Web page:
Got some spare space in the garage? Maybe an empty closet at your business? You could be hosting a full-fledged data center if AOL has its way.
The former Internet Service Provider turned technology services provider has been working on a project codenamed "Nibiru" under AOL Services CTO Mike Manos. The project has several aims, but one of them was to develop a plug-and-play data center that could be easily carried on a small truck and dropped into place for near-instant functionality. On July 4, the day Americans celebrated their independence from the Crown, AOL received their first prototype.
They're going through testing now, but if AOL's plans come to fruition, they will have a unit the size of a French door refrigerator that can be set in place, plugged into the wall, and running in just minutes. AOL says that this will allow them to quickly deploy new services and infrastructure when and where it's needed.
For now, the idea is to prop up AOL's internal services through the Services Division (AOL's IT department). These quick-set units will make up the bulk of AOL's cloud services in the next few years, displacing larger, much more expensive data centers that are too centralized to be effective.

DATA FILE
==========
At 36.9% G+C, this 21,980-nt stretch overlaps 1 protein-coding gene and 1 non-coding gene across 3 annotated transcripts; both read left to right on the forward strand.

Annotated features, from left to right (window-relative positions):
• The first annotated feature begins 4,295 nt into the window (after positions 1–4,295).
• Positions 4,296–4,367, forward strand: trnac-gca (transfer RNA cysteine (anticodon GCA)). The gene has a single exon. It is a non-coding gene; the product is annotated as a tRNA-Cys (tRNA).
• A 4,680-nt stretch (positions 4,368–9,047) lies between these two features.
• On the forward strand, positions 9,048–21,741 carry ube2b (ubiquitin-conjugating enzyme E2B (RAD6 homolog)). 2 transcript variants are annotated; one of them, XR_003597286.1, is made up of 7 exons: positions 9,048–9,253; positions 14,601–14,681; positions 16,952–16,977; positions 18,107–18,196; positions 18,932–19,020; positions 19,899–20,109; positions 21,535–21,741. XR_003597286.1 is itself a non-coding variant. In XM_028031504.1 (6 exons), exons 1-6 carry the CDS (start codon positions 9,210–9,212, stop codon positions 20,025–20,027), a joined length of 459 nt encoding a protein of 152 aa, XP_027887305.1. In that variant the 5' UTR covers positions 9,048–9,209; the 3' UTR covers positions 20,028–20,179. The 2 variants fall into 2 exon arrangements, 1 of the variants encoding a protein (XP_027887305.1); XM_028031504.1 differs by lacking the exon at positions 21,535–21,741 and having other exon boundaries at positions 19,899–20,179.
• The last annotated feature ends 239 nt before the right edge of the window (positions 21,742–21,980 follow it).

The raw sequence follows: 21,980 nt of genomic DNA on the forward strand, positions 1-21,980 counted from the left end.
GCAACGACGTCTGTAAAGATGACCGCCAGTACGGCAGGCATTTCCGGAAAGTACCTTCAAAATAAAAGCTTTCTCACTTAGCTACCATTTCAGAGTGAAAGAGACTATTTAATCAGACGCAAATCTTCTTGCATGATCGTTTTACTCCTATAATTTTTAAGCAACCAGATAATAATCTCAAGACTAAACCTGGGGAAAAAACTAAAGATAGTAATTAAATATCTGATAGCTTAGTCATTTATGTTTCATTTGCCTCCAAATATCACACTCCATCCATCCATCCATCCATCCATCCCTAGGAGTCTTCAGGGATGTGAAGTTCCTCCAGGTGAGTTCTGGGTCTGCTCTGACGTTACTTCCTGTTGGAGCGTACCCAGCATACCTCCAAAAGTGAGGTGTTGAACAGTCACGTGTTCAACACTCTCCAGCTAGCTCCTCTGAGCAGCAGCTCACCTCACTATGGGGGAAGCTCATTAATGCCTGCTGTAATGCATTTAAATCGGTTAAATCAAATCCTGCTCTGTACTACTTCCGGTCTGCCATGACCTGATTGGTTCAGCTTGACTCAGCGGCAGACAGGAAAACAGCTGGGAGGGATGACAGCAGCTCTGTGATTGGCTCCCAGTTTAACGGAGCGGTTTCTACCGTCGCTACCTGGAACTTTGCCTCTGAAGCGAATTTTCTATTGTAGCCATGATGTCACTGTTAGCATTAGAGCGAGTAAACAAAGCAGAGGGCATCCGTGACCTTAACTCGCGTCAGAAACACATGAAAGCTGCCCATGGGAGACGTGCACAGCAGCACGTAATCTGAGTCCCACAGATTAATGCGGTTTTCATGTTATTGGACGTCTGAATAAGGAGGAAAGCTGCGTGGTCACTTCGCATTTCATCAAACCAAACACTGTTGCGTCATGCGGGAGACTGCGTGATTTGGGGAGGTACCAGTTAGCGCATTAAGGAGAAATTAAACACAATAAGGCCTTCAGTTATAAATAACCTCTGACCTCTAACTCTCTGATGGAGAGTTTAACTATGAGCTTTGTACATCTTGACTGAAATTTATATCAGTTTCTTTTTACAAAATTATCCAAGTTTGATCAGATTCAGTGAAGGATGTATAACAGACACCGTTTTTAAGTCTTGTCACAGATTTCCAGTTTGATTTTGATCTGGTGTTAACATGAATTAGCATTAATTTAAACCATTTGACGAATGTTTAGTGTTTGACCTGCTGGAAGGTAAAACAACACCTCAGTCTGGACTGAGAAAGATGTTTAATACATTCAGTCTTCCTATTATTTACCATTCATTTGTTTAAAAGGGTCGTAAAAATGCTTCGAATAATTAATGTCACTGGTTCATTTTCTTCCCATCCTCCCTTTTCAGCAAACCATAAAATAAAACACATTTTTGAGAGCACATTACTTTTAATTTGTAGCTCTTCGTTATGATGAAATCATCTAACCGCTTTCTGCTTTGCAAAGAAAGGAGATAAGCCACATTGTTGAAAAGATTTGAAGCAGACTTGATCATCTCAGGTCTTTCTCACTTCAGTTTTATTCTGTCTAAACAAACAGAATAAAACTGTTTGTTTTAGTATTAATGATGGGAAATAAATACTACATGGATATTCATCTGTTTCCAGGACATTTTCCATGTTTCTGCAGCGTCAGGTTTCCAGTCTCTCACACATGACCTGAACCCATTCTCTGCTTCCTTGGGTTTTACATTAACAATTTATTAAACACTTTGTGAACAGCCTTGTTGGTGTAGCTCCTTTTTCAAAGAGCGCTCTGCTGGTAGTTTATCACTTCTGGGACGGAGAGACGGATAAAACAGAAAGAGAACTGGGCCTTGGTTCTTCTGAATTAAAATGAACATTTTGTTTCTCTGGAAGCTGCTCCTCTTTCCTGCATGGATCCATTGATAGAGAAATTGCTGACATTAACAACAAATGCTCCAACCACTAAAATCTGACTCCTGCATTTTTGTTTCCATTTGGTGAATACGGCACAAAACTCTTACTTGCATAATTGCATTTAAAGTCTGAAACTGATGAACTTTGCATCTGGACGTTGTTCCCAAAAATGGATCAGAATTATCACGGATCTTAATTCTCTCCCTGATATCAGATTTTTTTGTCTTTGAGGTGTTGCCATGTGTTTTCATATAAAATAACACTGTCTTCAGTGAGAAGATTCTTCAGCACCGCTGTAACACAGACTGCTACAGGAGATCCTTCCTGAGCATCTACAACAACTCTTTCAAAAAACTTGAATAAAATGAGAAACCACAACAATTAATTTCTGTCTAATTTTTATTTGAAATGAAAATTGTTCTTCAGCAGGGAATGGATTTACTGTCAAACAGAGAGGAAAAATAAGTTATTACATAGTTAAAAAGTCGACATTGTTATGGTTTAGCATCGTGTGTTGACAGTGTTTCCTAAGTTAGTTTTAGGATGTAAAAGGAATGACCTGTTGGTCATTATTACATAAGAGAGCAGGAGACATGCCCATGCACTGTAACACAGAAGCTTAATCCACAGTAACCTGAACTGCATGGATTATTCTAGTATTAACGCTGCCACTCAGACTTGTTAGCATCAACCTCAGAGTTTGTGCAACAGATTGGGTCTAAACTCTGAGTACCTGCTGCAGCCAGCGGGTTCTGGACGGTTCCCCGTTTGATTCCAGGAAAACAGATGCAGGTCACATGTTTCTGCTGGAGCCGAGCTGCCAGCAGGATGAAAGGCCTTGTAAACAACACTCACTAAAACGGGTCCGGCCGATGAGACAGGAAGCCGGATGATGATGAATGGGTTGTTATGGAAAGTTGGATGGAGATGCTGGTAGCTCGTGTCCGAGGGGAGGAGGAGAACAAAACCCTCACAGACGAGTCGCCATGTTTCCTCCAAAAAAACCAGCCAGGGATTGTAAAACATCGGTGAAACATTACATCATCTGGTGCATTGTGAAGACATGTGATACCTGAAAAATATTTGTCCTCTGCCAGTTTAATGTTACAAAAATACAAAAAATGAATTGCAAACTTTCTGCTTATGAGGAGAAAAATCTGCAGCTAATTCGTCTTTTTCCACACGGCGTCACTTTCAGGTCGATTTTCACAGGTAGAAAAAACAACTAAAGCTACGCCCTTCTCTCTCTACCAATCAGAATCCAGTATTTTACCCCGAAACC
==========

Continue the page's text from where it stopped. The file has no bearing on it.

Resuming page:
Google has something similar, being a mostly plug-and-play data center the size of a shipping container (and actually housed in one) that can be delivered to a site, put in place, plugged in, and ready to rock. Multiple units can be stacked together.
The AOL system is much the same, just a lot smaller. Multiple units can be spread around one site, packed together end-on-end, or spread around a city or geographic area. All depending on the needs of AOL or possible future lease holders.
"Our primary 'Nibiru' goal was to develop and deliver a data center environment without the need of a physical building," said Manos in a blog post. "The environment needed to require as minimal amount of physical 'touch' as possible and allow us the ultimate flexibility in terms of how we delivered capacity for our products and services. We called this effort the Micro Data Center. If you think about the amount of things that need to change to evolve to this type of strategy it-s a bit mind-boggling."
Yes, and game changing as well. Imagine a few years from now when a Micro Data Center can be purchased from Best Buy, New Egg, or even Amazon.com for a few thousand dollars. It arrives in a crate, can be unpacked and plugged into your network, and you immediately have a working, self-contained data center. Out in your garage, in a spare closet, on the roof, or even just on a concrete pad outside your building.
That would completely change networking services (for the better). This may be AOL's return from irrelevance, delivered in a refrigerator-sized box.